The proposed study focused on the interplay of individual vulnerability, reflected by genotype and (endo)phenotype, and environmental risk factors in the initiation and maintenance of adolescents’ cannabis use, which is often combined with tobacco use (defined in the present proposal as “cannabis users” ), compared to adolescents who only use tobacco (defined as “tobacco users”) . Two unique data-sets were used: (1) to analyse the shared and specific (endo)phenotypic characteristics of cannabis users and tobacco users; (2) to analyse the extent to which genetic influences impact various stages of cannabis use (from initiation to maintenance of use) and to examine whether these genetic influences differ across stages for cannabis users versus tobacco users; (3) to examine the specific individual risk factors relating to the initiation and maintenance of cannabis use.
Scientific discipline(s) involved
Epidemiology, Psychology, Other discipline
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Initial identified needs
In this project we focused on risk factors of initiation and maintenance of cannabis use, a substance that is frequently used in adolescence. For future developments in the field of prevention of cannabis use in youth, it is of great importance to better describe, discriminate, and predict the complex nature and course of cannabis use. Because many cannabis users also use tobacco on a regular basis, and often smoke cannabis mixed with tobacco, the present proposal aimed to differentiate risk factors for cannabis users from those of tobacco users. This will help identify youth at risk for early onset of cannabis use and progression of use in a vulnerable age-period.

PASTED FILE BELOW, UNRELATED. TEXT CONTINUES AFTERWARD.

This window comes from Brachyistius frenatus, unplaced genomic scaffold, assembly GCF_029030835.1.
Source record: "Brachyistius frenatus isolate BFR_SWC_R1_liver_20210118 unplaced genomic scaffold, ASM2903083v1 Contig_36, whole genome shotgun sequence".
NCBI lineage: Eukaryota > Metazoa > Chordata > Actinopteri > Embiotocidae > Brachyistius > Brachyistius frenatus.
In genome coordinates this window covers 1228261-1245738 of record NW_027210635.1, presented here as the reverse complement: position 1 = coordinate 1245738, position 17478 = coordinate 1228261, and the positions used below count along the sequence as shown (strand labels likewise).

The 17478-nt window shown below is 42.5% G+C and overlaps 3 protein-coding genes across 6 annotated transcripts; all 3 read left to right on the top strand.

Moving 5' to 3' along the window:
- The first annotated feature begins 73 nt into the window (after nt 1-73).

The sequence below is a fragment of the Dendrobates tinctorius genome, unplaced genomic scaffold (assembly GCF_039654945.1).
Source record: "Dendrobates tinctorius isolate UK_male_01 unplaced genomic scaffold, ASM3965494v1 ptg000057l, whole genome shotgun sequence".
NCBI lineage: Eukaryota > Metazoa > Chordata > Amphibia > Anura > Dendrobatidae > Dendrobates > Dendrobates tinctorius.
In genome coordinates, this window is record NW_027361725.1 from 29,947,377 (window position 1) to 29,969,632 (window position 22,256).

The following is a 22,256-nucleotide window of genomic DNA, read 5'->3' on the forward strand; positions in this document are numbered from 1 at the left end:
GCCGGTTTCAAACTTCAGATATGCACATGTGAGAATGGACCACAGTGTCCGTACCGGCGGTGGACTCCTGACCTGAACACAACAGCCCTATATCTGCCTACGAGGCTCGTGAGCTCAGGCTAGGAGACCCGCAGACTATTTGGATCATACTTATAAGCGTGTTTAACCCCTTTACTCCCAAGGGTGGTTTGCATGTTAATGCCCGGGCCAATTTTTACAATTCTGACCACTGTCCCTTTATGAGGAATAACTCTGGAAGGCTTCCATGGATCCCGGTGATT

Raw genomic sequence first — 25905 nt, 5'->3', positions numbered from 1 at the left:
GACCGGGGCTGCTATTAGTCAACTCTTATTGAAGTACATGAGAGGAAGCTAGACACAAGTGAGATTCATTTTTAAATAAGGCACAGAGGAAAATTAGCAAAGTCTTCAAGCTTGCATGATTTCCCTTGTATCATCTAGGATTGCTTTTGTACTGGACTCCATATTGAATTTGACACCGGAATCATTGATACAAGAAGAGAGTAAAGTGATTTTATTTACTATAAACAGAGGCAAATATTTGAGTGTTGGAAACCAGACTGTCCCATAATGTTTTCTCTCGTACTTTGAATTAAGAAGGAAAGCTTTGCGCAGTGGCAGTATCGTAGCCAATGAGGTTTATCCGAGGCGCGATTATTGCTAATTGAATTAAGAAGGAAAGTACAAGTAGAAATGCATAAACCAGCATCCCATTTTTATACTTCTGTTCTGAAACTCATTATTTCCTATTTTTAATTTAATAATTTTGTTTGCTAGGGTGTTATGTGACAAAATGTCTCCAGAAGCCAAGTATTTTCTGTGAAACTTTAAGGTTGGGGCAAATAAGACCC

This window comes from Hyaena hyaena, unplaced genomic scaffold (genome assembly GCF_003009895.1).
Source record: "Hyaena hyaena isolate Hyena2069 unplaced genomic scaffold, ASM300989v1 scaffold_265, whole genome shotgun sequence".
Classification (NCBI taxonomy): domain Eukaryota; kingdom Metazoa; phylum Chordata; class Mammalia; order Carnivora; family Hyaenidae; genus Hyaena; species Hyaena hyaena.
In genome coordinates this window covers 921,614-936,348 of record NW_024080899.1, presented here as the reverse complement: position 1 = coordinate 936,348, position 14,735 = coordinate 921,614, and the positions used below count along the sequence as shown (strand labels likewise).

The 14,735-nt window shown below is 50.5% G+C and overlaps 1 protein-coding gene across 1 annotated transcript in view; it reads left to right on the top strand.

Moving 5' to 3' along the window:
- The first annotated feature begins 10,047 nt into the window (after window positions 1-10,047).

Performed by
VU University Amsterdam Department of Developmental Psychology
Erasmus Medical Center Department of Child and Adolescent Psychiatry
University of Helsinki, Department of Public Health
Funded by
NWO
Summary references
not applicable yet
Website
not applicable
Published reference(s)